A successful run will finish with
Loaded Dashboards and return you to the command prompt.
With the setup successfully complete, it is time to run Auditbeats for the first time. It is always good troubleshooting practice to run the Auditbeats executable not only from the command line, but with the
-e option, which tells the program to output to standard out, allowing you to see the activity and troubleshoot problems as they arise.
Once you are happy with the configuration and stability of the Auditbeats program, you can then add it as a service that runs automatically with the start of system.
Run Auditbeats with following command:
1PS> .\auditbeat.exe -e
As it runs, you can see the successful connections to Elasticsearch and Kibana, but once initialized, you can also see the JSON output of the metrics of events sent to the Elasticsearch SIEM with the
[monitoring] event category shown at the bottom of the console print out.
The moment you have been waiting for is here. You will finally get your hands on that juicy Auditbeat host data. Though you trust the console output from the client, browse to the Kibana node and click the SIEM window to verify successful transmission and collection of data.
In the hosts section of the Elasticsearch SIEM, you now have one host populated and listed by name in the
All Hosts card resulting from the default configuration for the system module to include the host dataset.
Event Data is also included as the output of the file integrity module.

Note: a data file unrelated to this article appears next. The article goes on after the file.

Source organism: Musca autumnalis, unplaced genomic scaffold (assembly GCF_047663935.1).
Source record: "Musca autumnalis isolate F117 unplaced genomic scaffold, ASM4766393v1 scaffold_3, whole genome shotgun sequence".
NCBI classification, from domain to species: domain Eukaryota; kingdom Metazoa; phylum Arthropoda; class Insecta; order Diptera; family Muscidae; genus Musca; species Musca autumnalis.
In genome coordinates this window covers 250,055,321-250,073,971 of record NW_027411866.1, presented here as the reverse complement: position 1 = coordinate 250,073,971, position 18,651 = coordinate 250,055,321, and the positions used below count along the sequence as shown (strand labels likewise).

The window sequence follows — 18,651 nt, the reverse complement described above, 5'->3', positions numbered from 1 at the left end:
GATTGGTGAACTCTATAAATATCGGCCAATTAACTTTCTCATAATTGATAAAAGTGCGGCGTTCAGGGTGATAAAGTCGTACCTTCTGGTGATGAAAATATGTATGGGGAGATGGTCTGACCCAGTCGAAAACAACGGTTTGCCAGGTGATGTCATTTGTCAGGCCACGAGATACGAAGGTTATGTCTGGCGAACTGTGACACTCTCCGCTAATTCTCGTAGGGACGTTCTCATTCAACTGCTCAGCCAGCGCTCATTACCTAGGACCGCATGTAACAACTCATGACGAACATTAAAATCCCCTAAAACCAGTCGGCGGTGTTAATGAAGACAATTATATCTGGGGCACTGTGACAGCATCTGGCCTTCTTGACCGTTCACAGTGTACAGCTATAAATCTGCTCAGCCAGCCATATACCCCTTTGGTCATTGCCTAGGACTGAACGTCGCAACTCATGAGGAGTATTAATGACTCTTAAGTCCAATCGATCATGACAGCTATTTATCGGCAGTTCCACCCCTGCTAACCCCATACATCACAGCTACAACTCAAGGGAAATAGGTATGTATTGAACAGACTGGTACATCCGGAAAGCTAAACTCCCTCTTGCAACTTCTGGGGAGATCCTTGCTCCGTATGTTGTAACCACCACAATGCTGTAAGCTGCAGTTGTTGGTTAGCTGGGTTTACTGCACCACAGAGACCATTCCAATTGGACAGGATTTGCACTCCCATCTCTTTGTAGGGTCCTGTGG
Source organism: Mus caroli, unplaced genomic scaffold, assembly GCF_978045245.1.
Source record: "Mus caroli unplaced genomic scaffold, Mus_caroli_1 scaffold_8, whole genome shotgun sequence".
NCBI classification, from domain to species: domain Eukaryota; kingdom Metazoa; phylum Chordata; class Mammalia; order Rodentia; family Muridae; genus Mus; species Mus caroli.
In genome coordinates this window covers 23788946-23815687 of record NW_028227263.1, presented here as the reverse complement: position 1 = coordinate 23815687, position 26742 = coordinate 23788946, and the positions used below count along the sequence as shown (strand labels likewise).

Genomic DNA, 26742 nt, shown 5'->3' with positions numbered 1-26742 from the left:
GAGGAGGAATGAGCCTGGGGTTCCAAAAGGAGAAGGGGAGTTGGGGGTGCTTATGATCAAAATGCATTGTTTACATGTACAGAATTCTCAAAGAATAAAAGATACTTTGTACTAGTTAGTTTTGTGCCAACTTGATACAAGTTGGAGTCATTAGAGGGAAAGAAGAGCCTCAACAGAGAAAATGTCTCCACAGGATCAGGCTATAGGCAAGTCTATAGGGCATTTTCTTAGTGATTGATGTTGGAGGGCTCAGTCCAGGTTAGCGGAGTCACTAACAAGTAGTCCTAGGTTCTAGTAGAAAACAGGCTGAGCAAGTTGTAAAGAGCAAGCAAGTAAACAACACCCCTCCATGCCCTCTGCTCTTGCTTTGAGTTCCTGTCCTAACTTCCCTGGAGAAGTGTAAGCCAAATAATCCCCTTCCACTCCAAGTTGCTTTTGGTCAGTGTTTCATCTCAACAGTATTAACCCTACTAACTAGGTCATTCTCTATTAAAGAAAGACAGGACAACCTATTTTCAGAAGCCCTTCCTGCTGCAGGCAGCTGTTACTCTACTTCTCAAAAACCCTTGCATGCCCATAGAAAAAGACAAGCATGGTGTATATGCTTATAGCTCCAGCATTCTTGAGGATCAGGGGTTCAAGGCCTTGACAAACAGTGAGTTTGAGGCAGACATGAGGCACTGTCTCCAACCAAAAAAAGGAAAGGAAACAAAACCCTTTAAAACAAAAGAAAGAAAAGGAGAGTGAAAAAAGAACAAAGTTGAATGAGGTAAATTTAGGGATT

Uncommon Processes is populated from the process data set of the system module.
You probably noticed that the authentication and IP data that is shown in the hosts card is missing, and if you took a look at the overview page you would see that under the Auditbeat audit, login, package, user, and socket modules there is still a
0, indicating that Elasticsearch SIEM has not received any of this type of data within the given time period. This makes sense because those are the exact modules that are not compatible with the Windows operating system. To get data from the rest of the modules, you need to install and configure the Auditbeat agent on a Linux OS device.
No reason to leave any data analysis profit on the table. Following the same installation process and centOS 7 system as the Filebeats program in the Setting Up Elasticsearch SIEM guide, you will be able to leverage all the available modules.
First open a terminal and use the following commands to download the rpm and install the Auditbeat 7.3.2 agent.
1 sudo curl -L -O https://artifacts.elastic.co/downloads/beats/auditbeat/auditbeat-7.3.2-amd64.rpm
1sudo rpm -vi auditbeat-7.3.2-x86_64.rpm
Then edit the
auditbeat.yml file located in
1sudo nano /etc/auditbeat/auditbeat.yml